….oh, and by the way, regarding my selfish motives – if you want to partner with my wife and I or want to know more about what we are doing let me know and I would love to share with you what we are doing and what our needs are. Send me an email at dondavis@house2harvest.org or you can comment here.

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Part 2 of 10: Becoming an Apostolic Simlpe, Organic, House Church

Don just posted the part 2 of his ten part series on his site The Dreaming Revolutionary on the subject Becoming an Apostolic Simple, Organic, House Church

Follow the link and join in the discussion.

Simple Discipleship – Where to Start

[This post was first posted at my personal blog The Dreaming Revolutionary.]

Jesus said; “Go into all the world and make disciples of all nations (ethne).” This is our mandate known as the Great Commission. He went on to describe how that is done; “baptizing them in the name of the Father, Son and the Holy Spirit, and teaching them to obey everything I have commanded you.” Is that what we have done? If we have done discipleship at all, what do we do, and where do we start?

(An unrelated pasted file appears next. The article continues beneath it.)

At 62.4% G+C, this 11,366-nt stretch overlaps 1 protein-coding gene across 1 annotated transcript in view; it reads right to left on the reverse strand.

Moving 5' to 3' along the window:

I have reviewed discipleship materials over the years, some good and some miss the mark altogether. What is usually missing is the part of making disciples that Jesus describes as “teaching them to obey everything I have commanded you.” Most discipleship is focused on what the believer needs to do. It becomes a list of tasks that the believer must do in order to be a growing disciple. As the believer progresses, he is then given a list of skills to learn to be an effective servant in the church, many times referred to as ministry skills. This leads to several problems that hinder growth and a healthy relationship with their heavenly Father.